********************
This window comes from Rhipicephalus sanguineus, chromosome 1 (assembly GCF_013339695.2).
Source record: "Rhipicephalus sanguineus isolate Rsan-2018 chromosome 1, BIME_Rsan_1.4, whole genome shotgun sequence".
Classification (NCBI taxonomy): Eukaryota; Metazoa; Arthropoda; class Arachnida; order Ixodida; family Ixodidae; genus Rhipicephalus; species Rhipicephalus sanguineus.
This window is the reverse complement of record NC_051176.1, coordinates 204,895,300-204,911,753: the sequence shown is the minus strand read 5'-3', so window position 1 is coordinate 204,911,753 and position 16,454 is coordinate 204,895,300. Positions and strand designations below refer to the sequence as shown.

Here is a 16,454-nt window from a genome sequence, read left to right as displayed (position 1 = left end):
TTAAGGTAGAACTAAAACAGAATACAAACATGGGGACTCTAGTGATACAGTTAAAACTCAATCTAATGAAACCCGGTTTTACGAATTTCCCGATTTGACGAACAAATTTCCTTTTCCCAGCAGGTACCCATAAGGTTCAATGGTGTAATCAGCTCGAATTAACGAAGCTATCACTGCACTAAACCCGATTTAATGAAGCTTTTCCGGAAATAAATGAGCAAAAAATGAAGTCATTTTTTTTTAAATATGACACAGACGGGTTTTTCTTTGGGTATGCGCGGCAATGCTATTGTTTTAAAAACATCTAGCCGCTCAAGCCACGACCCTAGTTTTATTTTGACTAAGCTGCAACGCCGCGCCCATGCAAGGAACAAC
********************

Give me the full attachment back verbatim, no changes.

This window comes from Rhipicephalus sanguineus, chromosome 1 (assembly GCF_013339695.2).
Source record: "Rhipicephalus sanguineus isolate Rsan-2018 chromosome 1, BIME_Rsan_1.4, whole genome shotgun sequence".
Classification (NCBI taxonomy): Eukaryota; Metazoa; Arthropoda; class Arachnida; order Ixodida; family Ixodidae; genus Rhipicephalus; species Rhipicephalus sanguineus.
This window is the reverse complement of record NC_051176.1, coordinates 204,895,300-204,911,753: the sequence shown is the minus strand read 5'-3', so window position 1 is coordinate 204,911,753 and position 16,454 is coordinate 204,895,300. Positions and strand designations below refer to the sequence as shown.

Here is a 16,454-nt window from a genome sequence, read left to right as displayed (position 1 = left end):
TTAAGGTAGAACTAAAACAGAATACAAACATGGGGACTCTAGTGATACAGTTAAAACTCAATCTAATGAAACCCGGTTTTACGAATTTCCCGATTTGACGAACAAATTTCCTTTTCCCAGCAGGTACCCATAAGGTTCAATGGTGTAATCAGCTCGAATTAACGAAGCTATCACTGCACTAAACCCGATTTAATGAAGCTTTTCCGGAAATAAATGAGCAAAAAATGAAGTCATTTTTTTTTAAATATGACACAGACGGGTTTTTCTTTGGGTATGCGCGGCAATGCTATTGTTTTAAAAACATCTAGCCGCTCAAGCCACGACCCTAGTTTTATTTTGACTAAGCTGCAACGCCGCGCCCATGCAAGGAACAAC